Trademarks are used to differentiate one company or product from another. A trademark must be distinctive and not be confusingly similar to existing trademarks in order to be protected. The resemblance between the trademarks acquired via the USPTO Trademark Filing procedure and the goods or services they identify is used to determine the possibility of confusion. For example, if you tried to use “Apple” as a computer trademark, you would most likely cause confusion with Apple Computers Inc.’s well-known brand name because they both describe items offered in the same market: computer software and hardware. In addition to being different and avoiding customer misunderstanding, your mark must include a number of additional characteristics in order to properly protect your company’s identity.
A trademark is a term, phrase, symbol, or design that identifies the origin of products or services. It may also be the look of a product or its packaging, including size, shape, colour, texture, graphics, and appearance, as trade dress.
For example, if you were selling gorgeous mini-marshmallow delights with sprinkles on top and calling them Mallow Puffs®, your business name would be protected by trademark since it has grown unique enough for customers to identify the term with your brand.
Trademark protection is not meant to shield your company from competition. Trademark protection is meant to keep others from using a confusingly similar mark, not to keep others from producing or selling the same products or services under a clearly different mark. For example, if someone sold “McDonald’s” hamburgers at their deli, they may face a trademark infringement lawsuit. However, if someone established a deli next door and named it “McBurger,” they would most likely not be infringing on McDonald’s trademark because there is no risk of misunderstanding between these companies.
Trademarks used in interstate or international trade may be registered with the USPTO.
You can, for example, file a trademark if you run an online t-shirt business that offers bespoke t-shirts to consumers all over the country. When filing for a trademark, submit the following information: a description of your business (e.g., “I sell t-shirts”)
A description of the items or services you offer (for example, “I sell custom printed t-shirts”).
The mark (for example, “My company name is [insert business name]”)
The type of goods or services for which you want to be registered
A federal trademark registration provides several benefits, including notice to the public of the registrant’s claim of ownership of the mark, a legal presumption of ownership throughout the United States, and the exclusive right to use the mark on or in connection with the goods or services specified in the registration.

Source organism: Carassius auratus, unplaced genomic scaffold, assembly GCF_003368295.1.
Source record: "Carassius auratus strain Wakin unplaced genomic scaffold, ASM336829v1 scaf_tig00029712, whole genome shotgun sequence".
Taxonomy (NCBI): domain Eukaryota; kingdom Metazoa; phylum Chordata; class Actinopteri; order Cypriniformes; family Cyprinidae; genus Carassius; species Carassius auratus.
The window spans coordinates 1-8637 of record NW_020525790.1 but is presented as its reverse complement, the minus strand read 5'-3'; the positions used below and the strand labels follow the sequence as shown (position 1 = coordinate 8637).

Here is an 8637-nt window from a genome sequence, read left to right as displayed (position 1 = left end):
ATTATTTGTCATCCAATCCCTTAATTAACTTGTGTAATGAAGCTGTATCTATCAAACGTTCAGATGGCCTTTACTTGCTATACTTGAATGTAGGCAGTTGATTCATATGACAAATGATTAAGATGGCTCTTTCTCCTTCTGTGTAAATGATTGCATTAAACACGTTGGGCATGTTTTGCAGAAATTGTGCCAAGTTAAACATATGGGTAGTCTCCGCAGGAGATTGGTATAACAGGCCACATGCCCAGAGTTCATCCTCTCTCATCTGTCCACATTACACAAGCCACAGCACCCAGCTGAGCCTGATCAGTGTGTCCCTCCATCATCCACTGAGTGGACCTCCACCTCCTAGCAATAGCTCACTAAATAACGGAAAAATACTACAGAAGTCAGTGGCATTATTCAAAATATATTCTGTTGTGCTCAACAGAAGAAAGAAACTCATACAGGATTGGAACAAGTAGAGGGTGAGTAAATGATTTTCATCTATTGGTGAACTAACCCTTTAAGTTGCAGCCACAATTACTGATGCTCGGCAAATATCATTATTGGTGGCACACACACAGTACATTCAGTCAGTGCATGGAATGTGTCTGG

It’s vital to realise that federal registration isn’t necessary to use a trademark in commerce. The Lanham Act also states that if an applicant wishes to avoid infringement by others, he or she may register his or her mark by filing an application with the United States Patent and Trademark Office (USPTO).
The Principal Register houses all federally registered trademark applications and registrations. The Supplemental Register is a secondary register for marks that do not meet the requirements for registration on the Principal Register. Registration on either the Principal Register or the Supplemental Register confers extra rights and benefits; nevertheless, registration on the Supplemental Register is less expensive and may be acceptable for some marks but not others.
For example, if a company name that has been used consistently since 1985 is registered on the Principal Register, it will be able to claim priority back to 1985 by submitting a “statement of use” during the application process (see below). If, on the other hand, a business name is only eligible for registration on the Supplemental Register due to its lack of distinctive character from other already existing marks, no declaration of use will be allowed when applying for such protection because declarations require prior federal trademark rights as opposed to mere state-based common law rights that are available for indefinite duration regardless of whether or not an applicant has actually used them.
The US trademark filing procedure at the USPTO is a great asset to your company. It informs customers and other companies that you have made an investment in safeguarding your brand name, and it grants you exclusive rights to use that mark.